» TV / Interviews / Tim Kring on ‘Touch’ & ‘Heroes’ – Exclusive

Tim Kring on ‘Touch’ & ‘Heroes’ – Exclusive

Kring explains the intricacies of his new series on Fox and looks back at the end of "Heroes."

“Touch” reached out to the world in an early preview event in January before officially premiering earlier this month. Kiefer Sutherland stars as Martin Bohm; the father of an autistic boy who holds a key to the universe’s interconnectedness. Each week the show will bring together stories from around the world. It is the creation of Tim Kring, creator of “Heroes.”

At Fox’s Television Critics Association party in January, we sat with Kring for an exclusive connection about his plans for “Touch,” which airs Thursdays at 9pm on Fox.

 

CraveOnline: I’ve been reading a lot about the connectivity of the universe and a consciousness shift that may be coming. Was there any specific reading on that subject that drew you in?

Tim Kring: No, I think it’s just a general sense of where the world seems to be going. I had the fortune to work on a project over the last couple years called The Conspiracy for Good. There were 130 of us working on the project in five different countries, and I’ve traveled a lot before that.

It just seems like everywhere I go now, I can feel and sense the world getting smaller and smaller and smaller and smaller. What used to feel like six degrees of separation feels now like much less than that. Also I think raising kids and seeing the world that they are inheriting, you get the sense that the world is vibrating on some sort of level right now that is very scary to a lot of people.

And I just have come to believe that our only real hope is to figure out how to collectively come together and solve the major problems of our world.

CraveOnline: That is the consciousness shift. How rewarding is it to know that this idea you thought of independently fits so well into this philosophy?

Tim Kring: I don't know how independently. Like I said, I live in the popular culture and I feel the same shift that seems to be happening. A lot of my friends are feeling the same thing. When I was on "Heroes" I very much kept a lot of those feelings of that message in that show in the background.

But to me, the show very much was about putting a message of global consciousness in the world. I decided after the show hit that I was going to try to create some sort of a fan base foundation on the idea of people finding one another on the internet, collectively coming together to do something positive. Unfortunately it didn’t get started and it migrated to this project called Conspiracy of Good which was driven by this very idea of using the only pulpit that I really have, the only skill set that I have was as a storyteller.

So it’s trying to use the idea of narrative to create and promote positive change. I’m sort of a one issue candidate about the idea of interconnectivity. I’m not trying to promote anything. I’m just trying to say that we are more connected than we know.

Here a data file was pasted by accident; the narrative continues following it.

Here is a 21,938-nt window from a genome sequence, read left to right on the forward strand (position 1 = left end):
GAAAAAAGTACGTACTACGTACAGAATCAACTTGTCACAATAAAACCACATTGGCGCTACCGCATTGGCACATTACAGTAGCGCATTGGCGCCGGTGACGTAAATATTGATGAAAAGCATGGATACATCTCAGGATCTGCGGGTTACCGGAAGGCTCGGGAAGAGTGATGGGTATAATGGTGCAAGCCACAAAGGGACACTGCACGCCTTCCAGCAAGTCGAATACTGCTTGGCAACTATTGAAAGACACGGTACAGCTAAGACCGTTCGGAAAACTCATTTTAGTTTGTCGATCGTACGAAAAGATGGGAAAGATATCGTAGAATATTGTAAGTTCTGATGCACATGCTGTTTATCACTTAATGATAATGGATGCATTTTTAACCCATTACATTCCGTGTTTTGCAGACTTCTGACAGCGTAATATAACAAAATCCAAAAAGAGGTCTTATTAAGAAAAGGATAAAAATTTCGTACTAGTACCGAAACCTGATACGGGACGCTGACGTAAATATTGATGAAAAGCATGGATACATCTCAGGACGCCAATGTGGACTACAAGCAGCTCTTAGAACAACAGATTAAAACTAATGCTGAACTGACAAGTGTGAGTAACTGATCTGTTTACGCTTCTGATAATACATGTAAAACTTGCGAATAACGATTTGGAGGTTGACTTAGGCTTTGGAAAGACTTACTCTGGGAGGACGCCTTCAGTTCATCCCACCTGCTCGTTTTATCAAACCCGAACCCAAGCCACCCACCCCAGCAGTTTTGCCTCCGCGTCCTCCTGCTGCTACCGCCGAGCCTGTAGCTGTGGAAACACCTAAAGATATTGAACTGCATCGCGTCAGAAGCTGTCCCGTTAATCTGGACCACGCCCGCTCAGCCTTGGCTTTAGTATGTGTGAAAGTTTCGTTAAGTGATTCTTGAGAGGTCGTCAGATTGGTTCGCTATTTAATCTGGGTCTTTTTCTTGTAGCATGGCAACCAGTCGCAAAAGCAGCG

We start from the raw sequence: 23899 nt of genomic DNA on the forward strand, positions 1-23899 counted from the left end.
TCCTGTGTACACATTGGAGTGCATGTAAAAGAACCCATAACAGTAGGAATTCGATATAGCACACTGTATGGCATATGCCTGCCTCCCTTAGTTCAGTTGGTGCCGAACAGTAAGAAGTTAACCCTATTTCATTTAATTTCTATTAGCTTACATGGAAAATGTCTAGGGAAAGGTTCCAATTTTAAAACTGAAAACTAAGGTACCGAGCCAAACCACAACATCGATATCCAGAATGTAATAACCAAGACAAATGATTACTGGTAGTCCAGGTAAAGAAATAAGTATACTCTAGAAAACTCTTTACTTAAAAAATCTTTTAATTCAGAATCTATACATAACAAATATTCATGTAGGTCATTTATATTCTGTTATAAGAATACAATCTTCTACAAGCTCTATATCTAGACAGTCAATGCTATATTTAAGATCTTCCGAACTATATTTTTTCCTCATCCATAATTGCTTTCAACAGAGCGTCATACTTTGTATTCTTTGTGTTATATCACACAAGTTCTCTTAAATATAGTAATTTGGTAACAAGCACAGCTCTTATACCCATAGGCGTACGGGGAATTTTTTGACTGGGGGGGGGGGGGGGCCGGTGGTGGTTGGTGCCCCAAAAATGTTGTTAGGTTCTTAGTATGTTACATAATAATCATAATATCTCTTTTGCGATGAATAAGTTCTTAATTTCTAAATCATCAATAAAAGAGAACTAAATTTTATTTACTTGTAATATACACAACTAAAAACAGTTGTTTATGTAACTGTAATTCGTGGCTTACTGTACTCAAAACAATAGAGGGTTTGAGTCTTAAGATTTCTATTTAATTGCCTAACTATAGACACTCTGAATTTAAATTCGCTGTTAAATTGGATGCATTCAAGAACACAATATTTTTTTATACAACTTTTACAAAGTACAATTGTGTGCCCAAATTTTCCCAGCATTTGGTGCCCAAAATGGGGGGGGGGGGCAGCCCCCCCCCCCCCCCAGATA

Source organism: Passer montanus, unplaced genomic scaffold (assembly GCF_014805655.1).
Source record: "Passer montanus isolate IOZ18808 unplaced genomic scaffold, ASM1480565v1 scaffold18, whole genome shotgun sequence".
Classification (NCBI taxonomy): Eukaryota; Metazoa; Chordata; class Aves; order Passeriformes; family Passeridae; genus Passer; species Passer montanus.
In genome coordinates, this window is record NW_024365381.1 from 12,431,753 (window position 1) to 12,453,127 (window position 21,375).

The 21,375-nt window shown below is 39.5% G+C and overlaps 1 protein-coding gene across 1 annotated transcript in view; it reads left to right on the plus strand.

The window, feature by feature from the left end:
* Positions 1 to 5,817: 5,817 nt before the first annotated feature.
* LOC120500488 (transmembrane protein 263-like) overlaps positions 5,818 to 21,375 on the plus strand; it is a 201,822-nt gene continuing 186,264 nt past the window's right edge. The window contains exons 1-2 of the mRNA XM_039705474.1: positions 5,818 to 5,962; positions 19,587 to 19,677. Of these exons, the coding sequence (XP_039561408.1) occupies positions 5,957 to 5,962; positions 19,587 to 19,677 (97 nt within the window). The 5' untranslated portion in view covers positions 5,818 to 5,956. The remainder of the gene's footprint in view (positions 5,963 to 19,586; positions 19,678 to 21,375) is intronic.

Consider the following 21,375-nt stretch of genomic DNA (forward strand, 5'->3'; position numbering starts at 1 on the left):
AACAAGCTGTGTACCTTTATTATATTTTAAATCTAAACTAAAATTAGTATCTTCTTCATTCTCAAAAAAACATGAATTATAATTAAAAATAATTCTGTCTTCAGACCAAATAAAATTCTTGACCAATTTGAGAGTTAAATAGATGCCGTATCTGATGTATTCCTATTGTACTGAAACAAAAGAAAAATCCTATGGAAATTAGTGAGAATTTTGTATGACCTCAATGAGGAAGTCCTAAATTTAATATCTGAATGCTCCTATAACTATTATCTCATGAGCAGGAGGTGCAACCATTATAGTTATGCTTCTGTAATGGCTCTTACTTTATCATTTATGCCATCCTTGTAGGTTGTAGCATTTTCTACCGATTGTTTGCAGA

CraveOnline: Do you think audiences will be divided between embracing that philosophy and thinking everything is coincidence?

Tim Kring: I think it’s a very hopeful feeling to feel that we’re connected to one another and I think everybody either secretly feels that way or openly feels that way. They may filter it through their religious beliefs or just those strange serendipities that people seem to have.

If not for this then I never would have that. Those little moments, near misses or close calls that change your perception of was I meant to do that or was I not? I think the scientific community is starting to move in this direction.

Certainly the world of physics, quantum physics and theories of quantum entanglement and that whole idea. I think this is starting to become a more mainstream sensibility.

CraveOnline: Is phone skipping a real thing?

Tim Kring: No, I made up the term. There was actually a little more of a description of what it was in the pilot but we cut it.

CraveOnline: It’s self-explanatory.

Tim Kring: Yeah, and that phone is going to continue on and be a recurring thing for a while. I just think nowadays that idea of people being able to create user generated content that then gets passed forward is a very intriguing idea to me.

I like the idea of a daisy chain. I’m also very interested in the idea of how do we create a sense that the audience is involved in a show? Some of the stuff that we’re going to be trying to do online will emulate that idea of people being able to supply one another and connect to one another.

CraveOnline: You tied together a lottery ticket and a terrorist bombing in the pilot. What sort of characters can you connect in the next few episodes?

Tim Kring: First I’ll say that one of the things that I’m very interested in doing is telling stories about very ordinary people. And telling small stories as opposed to big stories. I’m very interested in the very tiny stories so in the pilot, the stakes of a man who needs to find a telephone that has a photograph of his daughter in it, or a boy who needs to find an oven for his family.